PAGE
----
Mediation and arbitration are the two most common methods used to resolve financial disputes without going to court.

While each avoids the court system, the similarities end there. There are key differences between the two options. Here's what you need to know about mediation and arbitration:

Mediation is voluntary

Either side of a dispute can end mediation at any time. One side simply needs to walk away. Mediation ends if one side stops participating.

Arbitration, on the other hand, is binding. Once arbitration begins, both parties must continue with the process. The arbitrators control who participates.

Arbitration ends in a judgment

Arbitration relies on a third party. Once a decision has been made by the arbitrators, both parties are bound by the decision. While both sides have input, the arbitrators have the final say.

Mediation is a collaborative process that involves both sides working towards an agreement. The mediator facilitates the discussion, but the two parties develop the final compromise.

Mediation is collaborative

The goal of mediation is to reach a compromise that is agreeable to each side. The process can be as formal or informal as the two parties choose. If both sides can reach an agreement, the outcome will be the result of a combined effort.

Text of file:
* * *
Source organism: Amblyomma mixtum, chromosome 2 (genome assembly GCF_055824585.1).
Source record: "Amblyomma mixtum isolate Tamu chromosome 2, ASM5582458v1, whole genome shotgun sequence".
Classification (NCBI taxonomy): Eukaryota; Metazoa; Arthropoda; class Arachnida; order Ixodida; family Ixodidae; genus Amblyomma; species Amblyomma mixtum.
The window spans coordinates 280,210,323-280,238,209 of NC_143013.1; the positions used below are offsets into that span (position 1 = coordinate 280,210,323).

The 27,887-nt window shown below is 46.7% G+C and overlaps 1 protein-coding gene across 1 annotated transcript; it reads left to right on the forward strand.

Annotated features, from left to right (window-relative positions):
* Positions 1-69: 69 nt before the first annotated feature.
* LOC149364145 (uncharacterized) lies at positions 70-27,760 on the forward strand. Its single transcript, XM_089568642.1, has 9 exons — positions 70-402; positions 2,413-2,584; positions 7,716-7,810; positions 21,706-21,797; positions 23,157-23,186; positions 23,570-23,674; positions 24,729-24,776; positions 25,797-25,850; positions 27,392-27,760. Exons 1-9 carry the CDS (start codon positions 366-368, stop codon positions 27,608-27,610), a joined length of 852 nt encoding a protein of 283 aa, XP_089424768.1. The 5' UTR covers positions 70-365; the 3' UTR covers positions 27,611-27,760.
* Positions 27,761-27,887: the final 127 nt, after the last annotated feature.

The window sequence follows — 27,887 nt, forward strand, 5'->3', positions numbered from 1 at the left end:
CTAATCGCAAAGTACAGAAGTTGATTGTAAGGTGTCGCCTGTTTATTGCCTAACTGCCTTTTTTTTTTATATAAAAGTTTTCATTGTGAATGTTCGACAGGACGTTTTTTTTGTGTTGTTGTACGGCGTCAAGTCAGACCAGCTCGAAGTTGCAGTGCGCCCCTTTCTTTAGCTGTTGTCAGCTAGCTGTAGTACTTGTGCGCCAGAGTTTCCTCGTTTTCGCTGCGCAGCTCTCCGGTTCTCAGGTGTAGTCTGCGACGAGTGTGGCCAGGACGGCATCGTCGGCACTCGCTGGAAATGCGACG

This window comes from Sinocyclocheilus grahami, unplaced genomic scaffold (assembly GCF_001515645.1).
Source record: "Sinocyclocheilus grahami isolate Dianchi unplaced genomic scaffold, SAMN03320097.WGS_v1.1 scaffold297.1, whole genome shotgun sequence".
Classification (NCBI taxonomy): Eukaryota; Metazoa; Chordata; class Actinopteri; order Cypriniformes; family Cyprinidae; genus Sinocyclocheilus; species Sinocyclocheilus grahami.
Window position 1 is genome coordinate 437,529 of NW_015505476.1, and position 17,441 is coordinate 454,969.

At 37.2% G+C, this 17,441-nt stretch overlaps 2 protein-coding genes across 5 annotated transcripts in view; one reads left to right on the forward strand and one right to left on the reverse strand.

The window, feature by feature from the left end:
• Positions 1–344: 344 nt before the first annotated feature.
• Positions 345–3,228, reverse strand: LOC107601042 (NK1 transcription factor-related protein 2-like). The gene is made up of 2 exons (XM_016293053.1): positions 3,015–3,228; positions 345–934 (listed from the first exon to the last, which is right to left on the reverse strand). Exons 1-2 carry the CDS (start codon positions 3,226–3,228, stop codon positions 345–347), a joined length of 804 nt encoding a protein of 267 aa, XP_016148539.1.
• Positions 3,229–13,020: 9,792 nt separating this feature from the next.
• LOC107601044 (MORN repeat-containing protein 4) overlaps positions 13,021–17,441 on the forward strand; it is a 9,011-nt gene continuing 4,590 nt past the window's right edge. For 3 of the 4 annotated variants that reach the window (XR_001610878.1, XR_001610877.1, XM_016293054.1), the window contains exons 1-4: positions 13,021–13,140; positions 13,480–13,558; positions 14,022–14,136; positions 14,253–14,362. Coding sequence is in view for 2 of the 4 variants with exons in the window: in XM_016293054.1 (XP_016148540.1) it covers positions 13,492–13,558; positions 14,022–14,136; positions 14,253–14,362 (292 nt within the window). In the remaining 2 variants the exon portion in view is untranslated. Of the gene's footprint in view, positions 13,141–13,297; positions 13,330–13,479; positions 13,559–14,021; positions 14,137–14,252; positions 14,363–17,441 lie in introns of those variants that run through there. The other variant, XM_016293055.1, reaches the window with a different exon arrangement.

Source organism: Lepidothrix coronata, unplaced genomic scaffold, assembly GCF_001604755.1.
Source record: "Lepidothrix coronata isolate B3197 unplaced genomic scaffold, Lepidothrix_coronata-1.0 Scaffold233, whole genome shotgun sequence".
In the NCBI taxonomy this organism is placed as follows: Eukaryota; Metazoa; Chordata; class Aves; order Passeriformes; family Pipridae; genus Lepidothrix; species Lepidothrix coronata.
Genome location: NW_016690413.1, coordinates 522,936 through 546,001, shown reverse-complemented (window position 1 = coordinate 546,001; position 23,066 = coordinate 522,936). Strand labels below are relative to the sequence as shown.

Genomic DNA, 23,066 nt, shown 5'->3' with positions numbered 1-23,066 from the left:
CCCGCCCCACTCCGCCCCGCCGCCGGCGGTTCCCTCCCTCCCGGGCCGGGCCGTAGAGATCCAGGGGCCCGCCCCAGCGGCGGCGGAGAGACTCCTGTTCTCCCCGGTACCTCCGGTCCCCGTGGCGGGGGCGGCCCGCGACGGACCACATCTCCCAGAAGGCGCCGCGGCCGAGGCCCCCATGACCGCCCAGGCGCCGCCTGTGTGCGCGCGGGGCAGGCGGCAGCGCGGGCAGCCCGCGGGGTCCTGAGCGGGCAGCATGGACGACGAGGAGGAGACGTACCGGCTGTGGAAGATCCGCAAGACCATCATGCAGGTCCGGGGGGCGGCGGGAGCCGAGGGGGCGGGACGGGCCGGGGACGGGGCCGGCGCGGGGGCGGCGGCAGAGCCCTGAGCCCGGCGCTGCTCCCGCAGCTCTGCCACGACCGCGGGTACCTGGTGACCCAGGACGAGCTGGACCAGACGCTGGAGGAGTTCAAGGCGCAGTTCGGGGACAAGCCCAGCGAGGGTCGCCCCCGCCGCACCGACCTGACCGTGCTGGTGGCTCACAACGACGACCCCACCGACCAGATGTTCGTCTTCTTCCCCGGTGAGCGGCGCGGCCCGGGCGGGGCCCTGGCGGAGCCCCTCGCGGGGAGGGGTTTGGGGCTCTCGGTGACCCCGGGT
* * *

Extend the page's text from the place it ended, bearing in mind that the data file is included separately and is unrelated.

The results of an arbitration usually favor one side over the other. One party receives the judgment they were seeking. The other party is required to follow its recommendations. Arbitration can have a "winner" and a "loser".

Arbitration has a set schedule

An arbitration has a definite end, where an arbitrator makes his or her final decision. The ruling is final and binding. Both parties are required to acquiesce to the ruling.

Mediation lasts as long as necessary. The two parties set the schedule. Mediation ends when the two sides find a compromise or someone walks away from negotiations.

Both options are useful in the right circumstances, but every situation is different. Consider the pros and cons of all options before making any decisions.

If you have a financial dispute, an attorney specializing in finance law can help you determine the best choice for your situation.

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